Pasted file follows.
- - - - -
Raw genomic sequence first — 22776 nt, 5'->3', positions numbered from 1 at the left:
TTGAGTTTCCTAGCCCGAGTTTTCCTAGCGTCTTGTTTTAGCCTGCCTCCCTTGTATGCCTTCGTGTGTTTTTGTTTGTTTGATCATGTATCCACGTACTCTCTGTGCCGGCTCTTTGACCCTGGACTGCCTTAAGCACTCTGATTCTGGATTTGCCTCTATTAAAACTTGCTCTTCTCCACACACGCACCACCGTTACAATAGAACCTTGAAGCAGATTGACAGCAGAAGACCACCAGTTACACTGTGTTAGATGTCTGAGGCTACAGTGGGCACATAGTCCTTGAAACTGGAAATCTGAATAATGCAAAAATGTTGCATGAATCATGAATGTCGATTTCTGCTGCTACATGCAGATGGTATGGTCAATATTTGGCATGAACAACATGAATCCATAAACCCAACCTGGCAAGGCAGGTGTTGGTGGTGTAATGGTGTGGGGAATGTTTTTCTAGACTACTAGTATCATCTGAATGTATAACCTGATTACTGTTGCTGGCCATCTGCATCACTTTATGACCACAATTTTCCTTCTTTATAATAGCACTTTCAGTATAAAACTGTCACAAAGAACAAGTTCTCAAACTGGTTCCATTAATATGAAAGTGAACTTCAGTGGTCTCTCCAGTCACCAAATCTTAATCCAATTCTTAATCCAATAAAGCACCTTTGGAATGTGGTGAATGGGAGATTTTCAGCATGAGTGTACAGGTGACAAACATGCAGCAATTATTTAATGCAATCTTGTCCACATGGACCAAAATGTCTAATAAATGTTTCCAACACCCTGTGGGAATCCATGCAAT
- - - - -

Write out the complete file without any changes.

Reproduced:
Raw genomic sequence first — 22776 nt, 5'->3', positions numbered from 1 at the left:
TTGAGTTTCCTAGCCCGAGTTTTCCTAGCGTCTTGTTTTAGCCTGCCTCCCTTGTATGCCTTCGTGTGTTTTTGTTTGTTTGATCATGTATCCACGTACTCTCTGTGCCGGCTCTTTGACCCTGGACTGCCTTAAGCACTCTGATTCTGGATTTGCCTCTATTAAAACTTGCTCTTCTCCACACACGCACCACCGTTACAATAGAACCTTGAAGCAGATTGACAGCAGAAGACCACCAGTTACACTGTGTTAGATGTCTGAGGCTACAGTGGGCACATAGTCCTTGAAACTGGAAATCTGAATAATGCAAAAATGTTGCATGAATCATGAATGTCGATTTCTGCTGCTACATGCAGATGGTATGGTCAATATTTGGCATGAACAACATGAATCCATAAACCCAACCTGGCAAGGCAGGTGTTGGTGGTGTAATGGTGTGGGGAATGTTTTTCTAGACTACTAGTATCATCTGAATGTATAACCTGATTACTGTTGCTGGCCATCTGCATCACTTTATGACCACAATTTTCCTTCTTTATAATAGCACTTTCAGTATAAAACTGTCACAAAGAACAAGTTCTCAAACTGGTTCCATTAATATGAAAGTGAACTTCAGTGGTCTCTCCAGTCACCAAATCTTAATCCAATTCTTAATCCAATAAAGCACCTTTGGAATGTGGTGAATGGGAGATTTTCAGCATGAGTGTACAGGTGACAAACATGCAGCAATTATTTAATGCAATCTTGTCCACATGGACCAAAATGTCTAATAAATGTTTCCAACACCCTGTGGGAATCCATGCAAT